You must be aware of impersonations in Hollywood movies wherein you find out that a certain villain was pretending to be a good guy until he realizes that time has come to fulfill his nefarious aspirations and bring out who he truly is.
Similarly, in the cyber world, there are a lot of fringe elements that pretend to be authentic to trick you into believing them so that they can snoop and steal your sensitive data.
By now, you must have got a little bit of idea about what ARP spoofing is.
But, before understating how it works, let us look at what the term ARP means.
What is ARP?
In a simple world, ARP or Address Resolution Protocol helps connect a device to the internet by enabling the network to reach a particular device.
ARP’s work is to translate a device’s IP or Internet Protocol address to a MAC or Media Access Control address so that the router can identify and enable the device to connect to the internet.
Without using ARP, no device can contact a router.
Now, you must be wondering, how does it protect your network?
The device maintains an ARP cache that is used to map the IP and MAC addresses. When a device cannot figure out the router’s MAC address, it sends out a request packet where it asks all other devices on the network for the correct MAC address. After getting the response, they can finally connect to the internet.
But, where does spoofing comes in all of the processes?
Well, let us talk about it.
How does spoofing happen?
We just talked about how a device sends out an ARP request packet and then receives a third-party response in return, right?
Well, ARP is not a security protocol, so it cannot verify whether the response is coming from an authorized party or not.
The worst part about this process is that even if a device never sent out a request packet, it could still accept the response from any random party without verification.
Therefore, this weak link in the ARP protocol is exploited by cybercriminals as they administer spoofing or MITM (Man-in-the-middle) attacks.
So, what exactly is spoofing?
What is ARP spoofing?
Spoofing is the act of intercepting network communication between two parties.
In other words, hackers gain access to the IP addresses of at least two devices operating on a network. They then deploy a spoofing tool like driftnet to send customized ARP responses to both parties.
The responses impersonate themselves as MAC addresses to both IP addresses, therefore, tripping both the devices into believing that the hacker’s MAC address is the real one. Moreover, the device ARP cache entries get updated according to the hacker’s MAC addresses.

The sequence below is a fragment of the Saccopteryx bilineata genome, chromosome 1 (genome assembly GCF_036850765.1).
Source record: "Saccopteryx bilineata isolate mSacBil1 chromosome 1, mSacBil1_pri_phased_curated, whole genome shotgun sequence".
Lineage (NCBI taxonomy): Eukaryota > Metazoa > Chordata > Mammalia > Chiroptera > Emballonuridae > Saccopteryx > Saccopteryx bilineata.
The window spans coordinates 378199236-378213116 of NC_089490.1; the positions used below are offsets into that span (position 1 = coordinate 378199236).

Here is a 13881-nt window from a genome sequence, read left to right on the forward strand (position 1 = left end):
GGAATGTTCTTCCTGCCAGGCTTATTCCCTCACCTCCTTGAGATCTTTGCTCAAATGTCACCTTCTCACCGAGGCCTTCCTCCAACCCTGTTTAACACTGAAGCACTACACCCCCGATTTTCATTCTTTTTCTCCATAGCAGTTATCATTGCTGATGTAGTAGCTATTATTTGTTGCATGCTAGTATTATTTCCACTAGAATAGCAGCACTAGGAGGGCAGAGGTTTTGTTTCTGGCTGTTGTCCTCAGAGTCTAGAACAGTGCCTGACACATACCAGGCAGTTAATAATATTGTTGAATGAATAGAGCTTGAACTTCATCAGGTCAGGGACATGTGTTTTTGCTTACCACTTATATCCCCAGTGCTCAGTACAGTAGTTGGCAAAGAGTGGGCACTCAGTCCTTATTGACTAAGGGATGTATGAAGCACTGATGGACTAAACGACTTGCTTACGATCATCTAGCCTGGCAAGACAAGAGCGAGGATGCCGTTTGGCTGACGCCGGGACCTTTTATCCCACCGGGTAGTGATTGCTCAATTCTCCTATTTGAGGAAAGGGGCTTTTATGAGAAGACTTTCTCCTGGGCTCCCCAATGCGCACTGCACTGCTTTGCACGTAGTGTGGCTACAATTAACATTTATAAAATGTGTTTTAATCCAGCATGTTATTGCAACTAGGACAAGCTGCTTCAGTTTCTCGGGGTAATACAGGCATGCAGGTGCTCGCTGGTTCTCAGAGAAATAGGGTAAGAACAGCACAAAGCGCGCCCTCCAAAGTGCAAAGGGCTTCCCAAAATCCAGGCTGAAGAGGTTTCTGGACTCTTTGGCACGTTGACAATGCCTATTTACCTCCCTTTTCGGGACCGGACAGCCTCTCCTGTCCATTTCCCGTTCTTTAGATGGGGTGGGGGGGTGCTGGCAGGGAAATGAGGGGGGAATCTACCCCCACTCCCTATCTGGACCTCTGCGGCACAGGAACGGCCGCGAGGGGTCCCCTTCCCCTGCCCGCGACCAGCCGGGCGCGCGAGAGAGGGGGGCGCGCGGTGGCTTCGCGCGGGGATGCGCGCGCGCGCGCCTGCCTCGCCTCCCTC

Thus, instead of communicating with each other’s MAC addresses, the devices end up communicating with the hacker’s MAC addresses. As a result, a hacker can sit in between the communicating parties and spoof them.
How to Prevent Spoofing Attacks?
After having talked about the meaning and process of spoofing, let us see how you can prevent these attacks.
1. Use a Virtual Private Network
A VPN creates a secure tunnel through which a device can connect to the internet in an encrypted form. It renders ARP spoofing attacks useless by not displaying the information transferred between the two parties. However, VPN won’t be a feasible choice for over-stretched networks.
2. Use static ARP entries
Suppose you connect your device to the same router each time. In that case, there is no need for other devices to listen to your responses. Therefore, you can let the ARP protocol define your IP address as a static entry. This way, you can prevent the intervention of other parties between your device and the router.
3. Enable pocket filtration
Generally, information is allowed to pass without verifying its source. That is why spoofing attacks happen. But a pocket filter can identify whether the information source is authentic or conflicting. Therefore, it can break the connection between the network and the device.
4. Impersonate a spoofing attack
If you are confused about your connection security, it is best to run a spoofing attack yourself. You can call your IT team to run a random attack and figure out your filter pockets and VPN responses. If things don’t pan out the way you expected, you can work on the vulnerabilities accordingly.
With businesses adopting the hybrid culture, learning about ARP is imperative. Today, employees are working from their homes, connecting to their private internet networks; therefore, they should know what to do if an ARP attack happens.
After reading this article, you must have a clear idea about what an ARP attack is, how it works, and all measures you can take to repel it. So, follow the four tips we shared to make your network spoofing-proof today.
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